After the import and organization, there is the most important element of the process: editing the photo. Picasa is more limited in this area, but Lightroom has a myriad of options available. First, there is cropping and straightening; cropping can change perspective and bring the subject closer, but it is also easy to correct crooked horizons. Second, sometimes the photo appears too dark or bright, and this can be adjusted with exposure control. Also changing the contrast (how bright the light areas are, and how dark the dark areas are) can add definition between colors.
Next, and very importantly, the camera makes more noise (or fuzzy pixilation or grain) the faster the sensor reads light, otherwise known as ISO speed. It is primarily visible in areas with low light, mainly indoors, and especially at events like concerts and weddings. It is very important to use the noise removal tool as noise can ruin the clarity of the photo.
Fourth is white balance, which is the color cast of the lighting in the photo. It can vary significantly; incandescent lighting is very orange, light in the shade is quite blue, and florescent lighting is green-tinted. The camera is generally accurate, but often enough the photo’s white balance is incorrect, which is why it is quite obvious if photos are taken indoors or in the shade. Thankfully if one shoots in RAW format, it is just a matter of using a slider control within the software to find the right color temperature.
Furthermore, some photos, especially portraits, require extra sharpening (or added crispness) to bring out specific detail such as the eyes of the subject. Finally, there is color and saturation (color intensity), which is changed either by increasing it for a vivid effect or by decreasing it to give the image a washed-out or vintage look, and even decreasing it to the point where it has no color (black and white). One can also achieve different effects with tints to bring out certain colors, or remove unwanted effects like purple fringing (colored noise between adjacent dark and light areas) with selective desaturation.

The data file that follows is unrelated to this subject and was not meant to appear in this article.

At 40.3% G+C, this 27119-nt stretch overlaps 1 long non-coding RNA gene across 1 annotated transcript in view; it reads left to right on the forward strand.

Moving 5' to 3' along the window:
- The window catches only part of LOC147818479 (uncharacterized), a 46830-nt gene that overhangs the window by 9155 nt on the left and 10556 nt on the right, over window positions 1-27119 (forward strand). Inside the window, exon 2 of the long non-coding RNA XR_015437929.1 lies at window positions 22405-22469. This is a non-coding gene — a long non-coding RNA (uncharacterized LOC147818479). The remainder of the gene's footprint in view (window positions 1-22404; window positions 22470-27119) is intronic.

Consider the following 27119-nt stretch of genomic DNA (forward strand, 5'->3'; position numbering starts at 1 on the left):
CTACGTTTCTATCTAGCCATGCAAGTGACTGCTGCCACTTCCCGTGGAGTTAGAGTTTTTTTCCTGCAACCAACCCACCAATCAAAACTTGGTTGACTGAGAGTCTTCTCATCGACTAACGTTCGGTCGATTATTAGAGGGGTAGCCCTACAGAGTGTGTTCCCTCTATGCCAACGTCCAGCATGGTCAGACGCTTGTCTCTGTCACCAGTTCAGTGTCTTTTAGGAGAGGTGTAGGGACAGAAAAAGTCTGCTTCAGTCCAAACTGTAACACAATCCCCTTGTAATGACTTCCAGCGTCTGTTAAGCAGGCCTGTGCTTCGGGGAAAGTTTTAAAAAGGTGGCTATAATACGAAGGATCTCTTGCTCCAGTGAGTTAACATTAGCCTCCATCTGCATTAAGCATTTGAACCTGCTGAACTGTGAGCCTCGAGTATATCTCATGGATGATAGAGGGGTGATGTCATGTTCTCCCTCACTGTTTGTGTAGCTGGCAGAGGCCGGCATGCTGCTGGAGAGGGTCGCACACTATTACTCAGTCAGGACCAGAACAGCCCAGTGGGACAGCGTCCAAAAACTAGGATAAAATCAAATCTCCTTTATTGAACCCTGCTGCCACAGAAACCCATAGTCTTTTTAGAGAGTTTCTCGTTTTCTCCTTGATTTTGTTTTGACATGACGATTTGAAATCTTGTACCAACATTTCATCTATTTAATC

After these general edits are completed, it is fairly simple to import the image into advanced editing software, such as the free, featured but hard-to-use Gimp or the famous, easy but expensive Adobe Photoshop. With such software, the possibilities are nearly endless. Photoshop complements Lightroom in that while the latter is the best for overall edits of the photo, Photoshop excels at selective editing (in other words, only editing a custom selection like the background or a distracting obstruction). It is quite easy to use the airbrush tool to eliminate an ugly shadow, or the smudge tool to remove an errant hair. With the tools “Layers” and “Selection”, the possibilities are endless. One can turn the image into multiple layers, edit each to suit the circumstance, and combine it into the final image. One can add a layer over the entire photo to add an effect, or select the background, turn it into a layer, and replace it with a different image to change the background.
Since all these edits are done to the RAW image, when one is done editing, the photo must be exported to JPEG to share and print. Thankfully, the software makes it quite easy to do so, often with advanced file handling such as being exported to a specific folder for easy organization; you can even apply resizing for faster transfers. If the image is intended for widespread publication, a watermark protects your image from piracy, and a black border adds a professional look. Then it is ready to upload to the Internet or printing at a local lab.
Gone are the days when the photographer must have an extensive knowledge of chemical mixtures in order to develop his image into the final product. It still takes hours of practice to develop skill with editing software, and the photographer learns new technique every time one imports photos, edits them, and adds the final touch of exporting. But once it becomes a familiar process, the raw image is only a few clicks away from polished completion. Thanks to the wonder of digital technology, all it takes is an eye for beauty and a bit of practice.